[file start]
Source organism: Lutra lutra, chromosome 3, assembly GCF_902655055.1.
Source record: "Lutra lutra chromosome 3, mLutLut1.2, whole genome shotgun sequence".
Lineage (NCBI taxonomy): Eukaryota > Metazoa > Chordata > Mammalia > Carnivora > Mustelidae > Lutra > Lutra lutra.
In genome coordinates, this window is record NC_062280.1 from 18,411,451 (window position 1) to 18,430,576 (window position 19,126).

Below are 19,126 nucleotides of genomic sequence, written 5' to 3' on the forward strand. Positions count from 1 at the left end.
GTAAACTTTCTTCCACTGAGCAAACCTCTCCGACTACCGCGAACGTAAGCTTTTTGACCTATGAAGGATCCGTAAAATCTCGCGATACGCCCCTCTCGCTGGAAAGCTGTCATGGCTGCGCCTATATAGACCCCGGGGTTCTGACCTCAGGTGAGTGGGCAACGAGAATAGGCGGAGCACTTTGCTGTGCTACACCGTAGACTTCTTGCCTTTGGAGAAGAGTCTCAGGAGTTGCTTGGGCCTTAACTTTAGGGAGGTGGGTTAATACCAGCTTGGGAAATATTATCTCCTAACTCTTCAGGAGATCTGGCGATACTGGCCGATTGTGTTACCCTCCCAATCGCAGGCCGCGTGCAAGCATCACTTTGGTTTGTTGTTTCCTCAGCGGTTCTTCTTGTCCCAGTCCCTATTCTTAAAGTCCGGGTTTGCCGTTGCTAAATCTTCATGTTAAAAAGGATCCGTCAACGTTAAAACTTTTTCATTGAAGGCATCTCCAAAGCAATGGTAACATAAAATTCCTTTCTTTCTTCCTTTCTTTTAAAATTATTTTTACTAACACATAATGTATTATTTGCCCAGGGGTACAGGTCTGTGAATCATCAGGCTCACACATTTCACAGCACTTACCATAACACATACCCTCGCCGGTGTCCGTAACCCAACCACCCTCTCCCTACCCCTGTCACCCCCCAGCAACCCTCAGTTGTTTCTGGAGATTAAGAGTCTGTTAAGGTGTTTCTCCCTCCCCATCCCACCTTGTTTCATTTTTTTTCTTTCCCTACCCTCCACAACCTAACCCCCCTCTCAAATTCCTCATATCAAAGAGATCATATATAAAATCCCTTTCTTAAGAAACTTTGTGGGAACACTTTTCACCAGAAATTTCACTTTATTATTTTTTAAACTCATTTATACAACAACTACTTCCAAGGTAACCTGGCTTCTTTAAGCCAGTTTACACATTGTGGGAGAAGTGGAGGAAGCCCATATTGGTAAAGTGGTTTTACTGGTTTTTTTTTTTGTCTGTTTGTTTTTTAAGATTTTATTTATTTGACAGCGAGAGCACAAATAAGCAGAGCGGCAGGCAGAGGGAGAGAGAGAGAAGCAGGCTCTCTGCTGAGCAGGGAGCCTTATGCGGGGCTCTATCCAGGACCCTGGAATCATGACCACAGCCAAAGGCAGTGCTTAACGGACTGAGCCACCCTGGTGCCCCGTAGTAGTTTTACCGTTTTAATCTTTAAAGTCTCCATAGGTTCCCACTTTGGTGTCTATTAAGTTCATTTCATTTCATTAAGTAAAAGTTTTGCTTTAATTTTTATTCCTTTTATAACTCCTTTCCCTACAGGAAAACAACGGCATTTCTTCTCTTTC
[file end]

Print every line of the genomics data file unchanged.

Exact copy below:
Source organism: Lutra lutra, chromosome 3, assembly GCF_902655055.1.
Source record: "Lutra lutra chromosome 3, mLutLut1.2, whole genome shotgun sequence".
Lineage (NCBI taxonomy): Eukaryota > Metazoa > Chordata > Mammalia > Carnivora > Mustelidae > Lutra > Lutra lutra.
In genome coordinates, this window is record NC_062280.1 from 18,411,451 (window position 1) to 18,430,576 (window position 19,126).

Below are 19,126 nucleotides of genomic sequence, written 5' to 3' on the forward strand. Positions count from 1 at the left end.
GTAAACTTTCTTCCACTGAGCAAACCTCTCCGACTACCGCGAACGTAAGCTTTTTGACCTATGAAGGATCCGTAAAATCTCGCGATACGCCCCTCTCGCTGGAAAGCTGTCATGGCTGCGCCTATATAGACCCCGGGGTTCTGACCTCAGGTGAGTGGGCAACGAGAATAGGCGGAGCACTTTGCTGTGCTACACCGTAGACTTCTTGCCTTTGGAGAAGAGTCTCAGGAGTTGCTTGGGCCTTAACTTTAGGGAGGTGGGTTAATACCAGCTTGGGAAATATTATCTCCTAACTCTTCAGGAGATCTGGCGATACTGGCCGATTGTGTTACCCTCCCAATCGCAGGCCGCGTGCAAGCATCACTTTGGTTTGTTGTTTCCTCAGCGGTTCTTCTTGTCCCAGTCCCTATTCTTAAAGTCCGGGTTTGCCGTTGCTAAATCTTCATGTTAAAAAGGATCCGTCAACGTTAAAACTTTTTCATTGAAGGCATCTCCAAAGCAATGGTAACATAAAATTCCTTTCTTTCTTCCTTTCTTTTAAAATTATTTTTACTAACACATAATGTATTATTTGCCCAGGGGTACAGGTCTGTGAATCATCAGGCTCACACATTTCACAGCACTTACCATAACACATACCCTCGCCGGTGTCCGTAACCCAACCACCCTCTCCCTACCCCTGTCACCCCCCAGCAACCCTCAGTTGTTTCTGGAGATTAAGAGTCTGTTAAGGTGTTTCTCCCTCCCCATCCCACCTTGTTTCATTTTTTTTCTTTCCCTACCCTCCACAACCTAACCCCCCTCTCAAATTCCTCATATCAAAGAGATCATATATAAAATCCCTTTCTTAAGAAACTTTGTGGGAACACTTTTCACCAGAAATTTCACTTTATTATTTTTTAAACTCATTTATACAACAACTACTTCCAAGGTAACCTGGCTTCTTTAAGCCAGTTTACACATTGTGGGAGAAGTGGAGGAAGCCCATATTGGTAAAGTGGTTTTACTGGTTTTTTTTTTTGTCTGTTTGTTTTTTAAGATTTTATTTATTTGACAGCGAGAGCACAAATAAGCAGAGCGGCAGGCAGAGGGAGAGAGAGAGAAGCAGGCTCTCTGCTGAGCAGGGAGCCTTATGCGGGGCTCTATCCAGGACCCTGGAATCATGACCACAGCCAAAGGCAGTGCTTAACGGACTGAGCCACCCTGGTGCCCCGTAGTAGTTTTACCGTTTTAATCTTTAAAGTCTCCATAGGTTCCCACTTTGGTGTCTATTAAGTTCATTTCATTTCATTAAGTAAAAGTTTTGCTTTAATTTTTATTCCTTTTATAACTCCTTTCCCTACAGGAAAACAACGGCATTTCTTCTCTTTC